Updated: May 18, 2022
Tennis is originally an easy game, you just have to hit the ball over the net and between the lines. But in order to raise the level of your game, you must do more.
Everybody knows the situation in a real match, when you put your opponent under pressure and he's only being capable of hitting back an easy shorter high ball. You want to destroy your opponent with your power forehand, but unfortunately your ball goes far out........
Most players have a better forehand than backhand and want to hit winners with their forehand. Higher contact points are also easier with your forehand compared with your backhand.
Two advantages of a higher contact point on your forehand:
1. With a higher contact point, you'll take the time away from your opponent.
Having less time, your opponent mostly cannot reach for your ball. In case he's still able to reach for your ball, you'll finish the point with your next shot.
2. With a higher contact point, there's still speed in the ball. You can easily hit back at higher speed.
How to practice high contact points on your forehand?
First, it's easier when you practice two opposite things at the same time.
Practicing two opposite things is good for the speed of the learning process.
Besides high contact points, practice also low contact points.
Practice first in a drill and afterwards in a real match situation.
Exercise 1 drill low contact points
You are standing close to your player and you're feeding your player balls for low contact points. With a low contact point, the player's position must be further away from the ball, more behind the ball, and the player must have a straight foot stance. When you want to hit the ball aggressively, you need to hit the ball with topspin.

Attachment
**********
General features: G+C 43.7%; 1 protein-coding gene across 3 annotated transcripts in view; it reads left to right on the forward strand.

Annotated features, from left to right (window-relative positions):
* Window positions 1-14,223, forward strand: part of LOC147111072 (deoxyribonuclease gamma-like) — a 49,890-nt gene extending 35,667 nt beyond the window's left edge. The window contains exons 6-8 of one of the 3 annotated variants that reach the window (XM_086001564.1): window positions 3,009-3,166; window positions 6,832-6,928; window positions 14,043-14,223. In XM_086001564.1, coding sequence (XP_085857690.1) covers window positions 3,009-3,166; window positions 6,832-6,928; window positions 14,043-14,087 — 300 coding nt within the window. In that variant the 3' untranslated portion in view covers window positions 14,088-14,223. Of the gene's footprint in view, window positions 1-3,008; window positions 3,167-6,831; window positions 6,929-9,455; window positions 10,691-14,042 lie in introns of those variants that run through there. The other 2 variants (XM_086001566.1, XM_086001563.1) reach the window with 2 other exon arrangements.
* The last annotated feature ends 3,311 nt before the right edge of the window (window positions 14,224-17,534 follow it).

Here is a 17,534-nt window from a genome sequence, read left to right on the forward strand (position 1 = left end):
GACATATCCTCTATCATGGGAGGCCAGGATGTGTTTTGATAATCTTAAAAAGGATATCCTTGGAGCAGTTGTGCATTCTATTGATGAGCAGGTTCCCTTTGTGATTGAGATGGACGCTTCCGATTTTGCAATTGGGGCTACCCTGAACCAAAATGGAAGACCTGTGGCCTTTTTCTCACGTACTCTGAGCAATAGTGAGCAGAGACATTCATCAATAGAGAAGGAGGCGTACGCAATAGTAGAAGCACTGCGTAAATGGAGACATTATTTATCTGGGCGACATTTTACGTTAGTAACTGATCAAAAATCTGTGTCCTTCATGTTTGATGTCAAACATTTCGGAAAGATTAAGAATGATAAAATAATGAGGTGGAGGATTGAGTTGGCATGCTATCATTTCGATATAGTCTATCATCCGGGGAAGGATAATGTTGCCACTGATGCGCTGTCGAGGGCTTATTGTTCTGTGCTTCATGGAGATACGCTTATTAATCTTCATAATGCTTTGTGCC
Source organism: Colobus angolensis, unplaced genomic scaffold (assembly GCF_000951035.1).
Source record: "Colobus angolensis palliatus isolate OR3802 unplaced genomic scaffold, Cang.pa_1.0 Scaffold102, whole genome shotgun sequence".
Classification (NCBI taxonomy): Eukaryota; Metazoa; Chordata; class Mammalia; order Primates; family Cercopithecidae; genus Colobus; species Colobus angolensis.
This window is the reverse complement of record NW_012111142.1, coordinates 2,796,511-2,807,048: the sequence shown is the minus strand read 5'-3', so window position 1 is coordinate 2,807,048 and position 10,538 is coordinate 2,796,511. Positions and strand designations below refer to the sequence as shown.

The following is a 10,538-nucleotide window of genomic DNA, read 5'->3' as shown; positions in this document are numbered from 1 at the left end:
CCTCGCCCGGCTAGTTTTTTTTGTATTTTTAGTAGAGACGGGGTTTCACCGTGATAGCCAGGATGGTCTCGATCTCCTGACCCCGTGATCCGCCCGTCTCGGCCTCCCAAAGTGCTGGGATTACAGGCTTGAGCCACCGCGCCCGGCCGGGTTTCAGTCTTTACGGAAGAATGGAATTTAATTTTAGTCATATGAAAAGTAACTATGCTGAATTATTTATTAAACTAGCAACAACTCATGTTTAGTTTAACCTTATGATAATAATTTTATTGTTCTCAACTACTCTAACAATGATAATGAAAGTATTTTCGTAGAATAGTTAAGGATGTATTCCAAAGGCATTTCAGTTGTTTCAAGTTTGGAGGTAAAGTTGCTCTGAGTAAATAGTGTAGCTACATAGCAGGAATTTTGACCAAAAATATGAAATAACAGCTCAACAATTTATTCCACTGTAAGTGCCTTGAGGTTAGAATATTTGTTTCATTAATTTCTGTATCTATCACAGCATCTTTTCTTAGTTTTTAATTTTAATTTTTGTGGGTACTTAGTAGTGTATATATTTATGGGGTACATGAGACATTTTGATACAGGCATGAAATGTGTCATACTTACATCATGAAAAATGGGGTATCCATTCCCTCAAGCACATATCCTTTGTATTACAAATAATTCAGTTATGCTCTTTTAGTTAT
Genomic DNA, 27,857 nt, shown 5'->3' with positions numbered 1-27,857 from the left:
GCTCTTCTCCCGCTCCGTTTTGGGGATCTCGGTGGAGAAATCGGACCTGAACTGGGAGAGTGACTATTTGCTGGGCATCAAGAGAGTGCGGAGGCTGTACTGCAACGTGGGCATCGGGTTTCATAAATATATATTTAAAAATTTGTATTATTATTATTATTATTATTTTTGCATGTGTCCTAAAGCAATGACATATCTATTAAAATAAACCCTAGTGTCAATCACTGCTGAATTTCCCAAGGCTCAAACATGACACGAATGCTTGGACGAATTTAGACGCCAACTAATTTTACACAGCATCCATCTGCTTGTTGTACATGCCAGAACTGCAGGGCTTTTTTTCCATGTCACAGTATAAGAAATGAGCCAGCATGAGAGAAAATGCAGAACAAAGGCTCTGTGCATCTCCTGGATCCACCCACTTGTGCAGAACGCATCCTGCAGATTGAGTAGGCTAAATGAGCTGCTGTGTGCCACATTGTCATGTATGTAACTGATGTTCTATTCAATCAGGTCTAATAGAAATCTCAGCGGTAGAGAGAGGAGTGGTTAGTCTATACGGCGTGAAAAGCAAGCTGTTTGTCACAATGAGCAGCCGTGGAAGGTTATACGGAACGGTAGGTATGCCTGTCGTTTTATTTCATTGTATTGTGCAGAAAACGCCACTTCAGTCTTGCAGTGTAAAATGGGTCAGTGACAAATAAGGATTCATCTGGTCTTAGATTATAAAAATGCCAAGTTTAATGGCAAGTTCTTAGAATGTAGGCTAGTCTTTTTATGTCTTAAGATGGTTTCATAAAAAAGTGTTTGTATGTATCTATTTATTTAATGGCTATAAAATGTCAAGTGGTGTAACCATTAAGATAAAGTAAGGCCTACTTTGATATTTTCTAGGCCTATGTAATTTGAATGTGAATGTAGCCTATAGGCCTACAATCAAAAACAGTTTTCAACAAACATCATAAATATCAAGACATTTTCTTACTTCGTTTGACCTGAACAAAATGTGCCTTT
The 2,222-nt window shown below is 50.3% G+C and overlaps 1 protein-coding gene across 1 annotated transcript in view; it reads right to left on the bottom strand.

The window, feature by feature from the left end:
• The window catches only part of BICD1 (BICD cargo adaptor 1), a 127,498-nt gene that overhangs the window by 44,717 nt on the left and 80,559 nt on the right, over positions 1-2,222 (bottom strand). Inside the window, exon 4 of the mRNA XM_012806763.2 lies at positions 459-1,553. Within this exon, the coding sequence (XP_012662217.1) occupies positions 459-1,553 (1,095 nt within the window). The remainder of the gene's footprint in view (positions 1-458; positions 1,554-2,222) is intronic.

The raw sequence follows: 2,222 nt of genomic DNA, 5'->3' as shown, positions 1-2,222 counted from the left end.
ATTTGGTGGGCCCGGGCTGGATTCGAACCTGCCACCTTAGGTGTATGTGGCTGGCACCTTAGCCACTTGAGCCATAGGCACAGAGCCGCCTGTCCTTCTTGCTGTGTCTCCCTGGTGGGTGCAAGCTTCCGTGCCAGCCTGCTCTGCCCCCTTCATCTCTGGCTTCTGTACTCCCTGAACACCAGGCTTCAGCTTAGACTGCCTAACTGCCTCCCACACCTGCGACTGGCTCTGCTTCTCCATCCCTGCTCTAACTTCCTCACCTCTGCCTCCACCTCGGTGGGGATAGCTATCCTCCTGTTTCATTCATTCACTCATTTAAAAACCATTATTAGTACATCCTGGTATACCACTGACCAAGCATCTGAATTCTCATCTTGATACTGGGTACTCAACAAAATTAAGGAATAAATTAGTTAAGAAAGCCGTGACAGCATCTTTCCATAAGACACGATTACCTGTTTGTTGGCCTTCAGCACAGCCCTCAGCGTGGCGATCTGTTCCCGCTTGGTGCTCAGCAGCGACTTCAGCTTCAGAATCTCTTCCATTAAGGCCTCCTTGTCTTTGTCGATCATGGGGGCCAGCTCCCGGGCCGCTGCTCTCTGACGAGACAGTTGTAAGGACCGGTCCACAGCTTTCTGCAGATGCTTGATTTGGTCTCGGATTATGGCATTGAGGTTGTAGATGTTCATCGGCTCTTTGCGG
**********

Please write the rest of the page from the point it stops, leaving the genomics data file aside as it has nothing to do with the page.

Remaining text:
Exercise 2 drill high contact points
With a high contact point (shoulder high) the player's position is closer to the ball, almost beside the ball, and the player must have an (half) open foot stance. This (half) open stance allows him, from a biomechanical point of view, to hit higher contact points more easily. In the backswing, you lift your racket, but still you swing your racket a little from "down to up".
Exercise 3 drill alternately low and high contact points
Feed the player balls for alternately low and high contact points.
The differences between those two contact points are the position of the player in relation to the ball and the foot stance of the player. With both contact points, swing your racket from "down to up".
Exercise 4 rally drill
You and your player are standing both on the baseline, on different sides of the court. You hit a ball to his backhand. Your player hits his backhand deep cross back, and you hit a shorter and higher ball cross back. Your player has to run around his backhand to hit a winner with his forehand down the line with a high contact point.
Exercise 5 rally drill
You and your player are standing both on the baseline, on different sides of the court. You hit a ball to his backhand. Your player hits his backhand deep cross back, and you hit a shorter and lower ball cross back. Your player has to run around his backhand to hit a winner with his forehand down the line with a low contact point.
Exercise 6 rally drill
The same exercise, but now you give your player alternately a low and a high contact point.
Exercise 7 rally drill
The same exercise, but now the player has to figure it out for himself if the contact point is low or high. The player has the choice to hit the ball down the line or inside out, and they play the point.
When you practice these 7 exercises, you'll master both low and high contact points with your forehand. The reason you'll be making fewer mistakes is because you know now exactly what to do.
Good luck and try it out on the court!